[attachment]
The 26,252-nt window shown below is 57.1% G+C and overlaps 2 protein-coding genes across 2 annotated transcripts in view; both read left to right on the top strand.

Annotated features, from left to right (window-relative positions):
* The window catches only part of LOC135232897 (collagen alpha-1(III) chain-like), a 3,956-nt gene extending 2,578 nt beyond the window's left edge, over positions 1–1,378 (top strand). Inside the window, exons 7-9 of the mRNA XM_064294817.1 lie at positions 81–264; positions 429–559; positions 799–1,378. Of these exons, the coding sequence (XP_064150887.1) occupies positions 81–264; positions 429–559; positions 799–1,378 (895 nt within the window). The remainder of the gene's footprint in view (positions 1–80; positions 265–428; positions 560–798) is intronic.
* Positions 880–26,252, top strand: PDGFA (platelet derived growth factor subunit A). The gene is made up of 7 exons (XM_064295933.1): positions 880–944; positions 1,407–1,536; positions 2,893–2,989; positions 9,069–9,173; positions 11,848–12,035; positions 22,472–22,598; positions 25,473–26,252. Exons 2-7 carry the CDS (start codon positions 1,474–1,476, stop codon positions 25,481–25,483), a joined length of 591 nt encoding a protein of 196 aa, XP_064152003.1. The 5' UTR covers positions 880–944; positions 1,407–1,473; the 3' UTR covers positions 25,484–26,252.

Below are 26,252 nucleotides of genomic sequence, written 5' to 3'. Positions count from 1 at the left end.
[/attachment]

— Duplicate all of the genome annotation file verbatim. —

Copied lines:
The 26,252-nt window shown below is 57.1% G+C and overlaps 2 protein-coding genes across 2 annotated transcripts in view; both read left to right on the top strand.

Annotated features, from left to right (window-relative positions):
* The window catches only part of LOC135232897 (collagen alpha-1(III) chain-like), a 3,956-nt gene extending 2,578 nt beyond the window's left edge, over positions 1–1,378 (top strand). Inside the window, exons 7-9 of the mRNA XM_064294817.1 lie at positions 81–264; positions 429–559; positions 799–1,378. Of these exons, the coding sequence (XP_064150887.1) occupies positions 81–264; positions 429–559; positions 799–1,378 (895 nt within the window). The remainder of the gene's footprint in view (positions 1–80; positions 265–428; positions 560–798) is intronic.
* Positions 880–26,252, top strand: PDGFA (platelet derived growth factor subunit A). The gene is made up of 7 exons (XM_064295933.1): positions 880–944; positions 1,407–1,536; positions 2,893–2,989; positions 9,069–9,173; positions 11,848–12,035; positions 22,472–22,598; positions 25,473–26,252. Exons 2-7 carry the CDS (start codon positions 1,474–1,476, stop codon positions 25,481–25,483), a joined length of 591 nt encoding a protein of 196 aa, XP_064152003.1. The 5' UTR covers positions 880–944; positions 1,407–1,473; the 3' UTR covers positions 25,484–26,252.

Below are 26,252 nucleotides of genomic sequence, written 5' to 3'. Positions count from 1 at the left end.